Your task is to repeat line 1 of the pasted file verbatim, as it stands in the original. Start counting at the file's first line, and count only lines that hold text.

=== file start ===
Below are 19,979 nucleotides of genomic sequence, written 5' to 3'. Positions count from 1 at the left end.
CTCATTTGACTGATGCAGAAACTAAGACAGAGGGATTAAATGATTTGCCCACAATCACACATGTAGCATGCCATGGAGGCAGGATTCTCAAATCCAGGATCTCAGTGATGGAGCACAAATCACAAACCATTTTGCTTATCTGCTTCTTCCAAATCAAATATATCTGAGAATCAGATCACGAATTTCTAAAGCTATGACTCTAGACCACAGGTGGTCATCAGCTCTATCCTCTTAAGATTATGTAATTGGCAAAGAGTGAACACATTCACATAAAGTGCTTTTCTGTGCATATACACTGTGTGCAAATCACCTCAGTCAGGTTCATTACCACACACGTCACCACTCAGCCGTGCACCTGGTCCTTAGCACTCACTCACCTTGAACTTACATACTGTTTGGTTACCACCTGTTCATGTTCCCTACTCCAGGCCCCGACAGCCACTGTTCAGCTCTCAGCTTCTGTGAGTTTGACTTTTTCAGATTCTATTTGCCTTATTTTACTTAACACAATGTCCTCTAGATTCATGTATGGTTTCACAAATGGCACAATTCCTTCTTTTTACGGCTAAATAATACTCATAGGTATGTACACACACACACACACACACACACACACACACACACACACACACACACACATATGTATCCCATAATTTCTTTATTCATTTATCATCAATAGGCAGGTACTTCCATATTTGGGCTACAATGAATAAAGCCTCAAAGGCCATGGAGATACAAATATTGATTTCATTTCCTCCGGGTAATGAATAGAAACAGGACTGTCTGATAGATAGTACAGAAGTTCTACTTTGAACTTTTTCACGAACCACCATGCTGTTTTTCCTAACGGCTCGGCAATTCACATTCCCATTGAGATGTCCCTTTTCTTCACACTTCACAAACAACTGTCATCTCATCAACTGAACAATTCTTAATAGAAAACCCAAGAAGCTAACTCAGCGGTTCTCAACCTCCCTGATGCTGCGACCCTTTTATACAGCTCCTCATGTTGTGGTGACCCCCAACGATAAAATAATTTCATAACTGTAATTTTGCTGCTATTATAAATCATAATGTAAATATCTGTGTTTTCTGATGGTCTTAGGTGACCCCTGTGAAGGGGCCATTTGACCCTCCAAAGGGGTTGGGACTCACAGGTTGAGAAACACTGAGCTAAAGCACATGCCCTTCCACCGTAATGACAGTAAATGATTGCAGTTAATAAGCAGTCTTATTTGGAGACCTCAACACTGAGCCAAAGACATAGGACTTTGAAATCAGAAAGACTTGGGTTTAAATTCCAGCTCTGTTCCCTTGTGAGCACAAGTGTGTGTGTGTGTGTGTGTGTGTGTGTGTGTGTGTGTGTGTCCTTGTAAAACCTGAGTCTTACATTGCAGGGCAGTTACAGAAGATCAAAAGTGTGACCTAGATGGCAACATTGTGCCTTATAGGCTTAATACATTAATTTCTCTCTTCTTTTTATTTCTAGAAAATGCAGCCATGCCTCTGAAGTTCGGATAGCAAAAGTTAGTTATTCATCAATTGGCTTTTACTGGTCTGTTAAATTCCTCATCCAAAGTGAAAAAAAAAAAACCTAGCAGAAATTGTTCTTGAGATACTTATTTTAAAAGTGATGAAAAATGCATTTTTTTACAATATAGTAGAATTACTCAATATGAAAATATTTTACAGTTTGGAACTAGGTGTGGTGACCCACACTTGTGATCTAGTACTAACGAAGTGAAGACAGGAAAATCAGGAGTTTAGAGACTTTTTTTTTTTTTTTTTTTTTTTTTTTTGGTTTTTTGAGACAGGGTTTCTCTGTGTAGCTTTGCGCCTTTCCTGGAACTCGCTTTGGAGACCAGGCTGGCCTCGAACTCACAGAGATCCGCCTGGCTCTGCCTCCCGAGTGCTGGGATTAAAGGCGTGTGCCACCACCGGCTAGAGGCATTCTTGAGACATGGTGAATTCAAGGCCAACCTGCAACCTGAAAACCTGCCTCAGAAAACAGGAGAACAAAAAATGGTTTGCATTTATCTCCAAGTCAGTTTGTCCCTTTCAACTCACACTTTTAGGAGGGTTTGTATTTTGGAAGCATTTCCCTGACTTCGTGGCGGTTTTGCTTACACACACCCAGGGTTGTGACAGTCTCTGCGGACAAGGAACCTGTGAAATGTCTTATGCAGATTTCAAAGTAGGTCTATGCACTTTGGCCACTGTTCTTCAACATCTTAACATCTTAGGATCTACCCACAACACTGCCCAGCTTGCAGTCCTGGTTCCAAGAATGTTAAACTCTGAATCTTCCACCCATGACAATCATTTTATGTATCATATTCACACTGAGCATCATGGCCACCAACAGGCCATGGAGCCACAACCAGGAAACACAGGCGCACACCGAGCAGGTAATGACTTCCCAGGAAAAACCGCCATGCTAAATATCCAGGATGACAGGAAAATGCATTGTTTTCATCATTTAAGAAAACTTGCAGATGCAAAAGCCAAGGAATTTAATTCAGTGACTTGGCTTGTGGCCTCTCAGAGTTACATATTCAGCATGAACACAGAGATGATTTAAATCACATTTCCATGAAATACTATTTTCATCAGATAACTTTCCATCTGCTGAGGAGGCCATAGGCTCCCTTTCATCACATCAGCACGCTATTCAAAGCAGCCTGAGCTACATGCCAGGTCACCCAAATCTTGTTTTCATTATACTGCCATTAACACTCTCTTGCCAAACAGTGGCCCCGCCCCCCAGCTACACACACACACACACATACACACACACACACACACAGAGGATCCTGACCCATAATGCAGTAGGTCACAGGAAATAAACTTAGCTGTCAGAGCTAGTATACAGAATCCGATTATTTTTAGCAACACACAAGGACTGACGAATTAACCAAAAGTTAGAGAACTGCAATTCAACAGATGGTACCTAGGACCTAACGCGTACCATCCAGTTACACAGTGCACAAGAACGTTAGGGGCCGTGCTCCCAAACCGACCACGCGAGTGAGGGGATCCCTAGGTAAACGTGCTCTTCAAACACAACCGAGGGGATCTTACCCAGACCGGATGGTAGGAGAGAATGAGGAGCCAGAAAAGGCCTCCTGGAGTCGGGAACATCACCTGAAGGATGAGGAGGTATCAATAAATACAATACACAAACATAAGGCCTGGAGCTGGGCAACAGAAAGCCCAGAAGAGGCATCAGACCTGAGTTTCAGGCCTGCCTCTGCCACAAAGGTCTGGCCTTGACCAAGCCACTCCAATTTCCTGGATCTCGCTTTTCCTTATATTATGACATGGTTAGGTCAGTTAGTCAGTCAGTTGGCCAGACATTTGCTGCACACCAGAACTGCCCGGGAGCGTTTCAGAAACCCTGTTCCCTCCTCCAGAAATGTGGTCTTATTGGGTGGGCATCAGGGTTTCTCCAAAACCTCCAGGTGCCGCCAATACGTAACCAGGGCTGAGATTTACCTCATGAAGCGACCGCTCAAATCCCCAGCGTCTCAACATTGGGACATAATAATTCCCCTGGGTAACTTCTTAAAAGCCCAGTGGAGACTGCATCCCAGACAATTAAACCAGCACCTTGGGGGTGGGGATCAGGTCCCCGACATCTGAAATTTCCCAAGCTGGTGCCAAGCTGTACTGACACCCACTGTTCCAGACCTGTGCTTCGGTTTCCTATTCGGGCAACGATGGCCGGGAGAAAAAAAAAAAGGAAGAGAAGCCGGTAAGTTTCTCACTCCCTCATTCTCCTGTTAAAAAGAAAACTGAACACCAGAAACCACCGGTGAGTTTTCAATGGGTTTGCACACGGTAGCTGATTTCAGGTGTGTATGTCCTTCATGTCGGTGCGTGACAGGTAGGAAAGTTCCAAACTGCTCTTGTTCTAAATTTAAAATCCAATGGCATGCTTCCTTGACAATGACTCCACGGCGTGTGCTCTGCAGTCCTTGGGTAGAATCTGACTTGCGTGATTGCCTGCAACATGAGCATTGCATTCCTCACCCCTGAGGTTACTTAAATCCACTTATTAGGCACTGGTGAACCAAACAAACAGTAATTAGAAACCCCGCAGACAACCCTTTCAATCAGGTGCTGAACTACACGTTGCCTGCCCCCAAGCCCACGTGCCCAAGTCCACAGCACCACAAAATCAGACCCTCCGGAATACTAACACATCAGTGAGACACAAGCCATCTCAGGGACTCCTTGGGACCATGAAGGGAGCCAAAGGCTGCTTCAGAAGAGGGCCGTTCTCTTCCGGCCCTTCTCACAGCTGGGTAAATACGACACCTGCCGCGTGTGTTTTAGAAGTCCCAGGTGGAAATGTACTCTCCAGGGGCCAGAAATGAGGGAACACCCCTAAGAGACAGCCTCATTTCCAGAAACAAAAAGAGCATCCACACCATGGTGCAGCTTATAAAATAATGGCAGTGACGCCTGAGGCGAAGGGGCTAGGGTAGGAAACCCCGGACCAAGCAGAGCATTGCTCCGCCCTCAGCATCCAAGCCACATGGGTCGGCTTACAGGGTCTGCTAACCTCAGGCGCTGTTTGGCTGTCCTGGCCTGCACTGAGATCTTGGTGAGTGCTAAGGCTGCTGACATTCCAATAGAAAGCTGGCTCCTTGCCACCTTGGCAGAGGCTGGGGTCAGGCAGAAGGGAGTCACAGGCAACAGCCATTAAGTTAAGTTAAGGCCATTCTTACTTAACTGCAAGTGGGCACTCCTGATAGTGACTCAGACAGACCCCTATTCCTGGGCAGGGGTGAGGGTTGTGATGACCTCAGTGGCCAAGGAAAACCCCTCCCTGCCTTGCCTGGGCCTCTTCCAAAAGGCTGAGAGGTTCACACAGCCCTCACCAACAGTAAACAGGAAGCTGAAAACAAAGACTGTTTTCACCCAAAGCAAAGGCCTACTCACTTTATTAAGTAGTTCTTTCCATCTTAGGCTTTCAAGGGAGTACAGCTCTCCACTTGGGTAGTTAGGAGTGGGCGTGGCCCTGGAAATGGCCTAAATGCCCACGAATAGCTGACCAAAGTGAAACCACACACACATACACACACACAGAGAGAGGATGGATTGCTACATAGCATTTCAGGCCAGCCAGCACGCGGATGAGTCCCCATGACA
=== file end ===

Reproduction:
Below are 19,979 nucleotides of genomic sequence, written 5' to 3'. Positions count from 1 at the left end.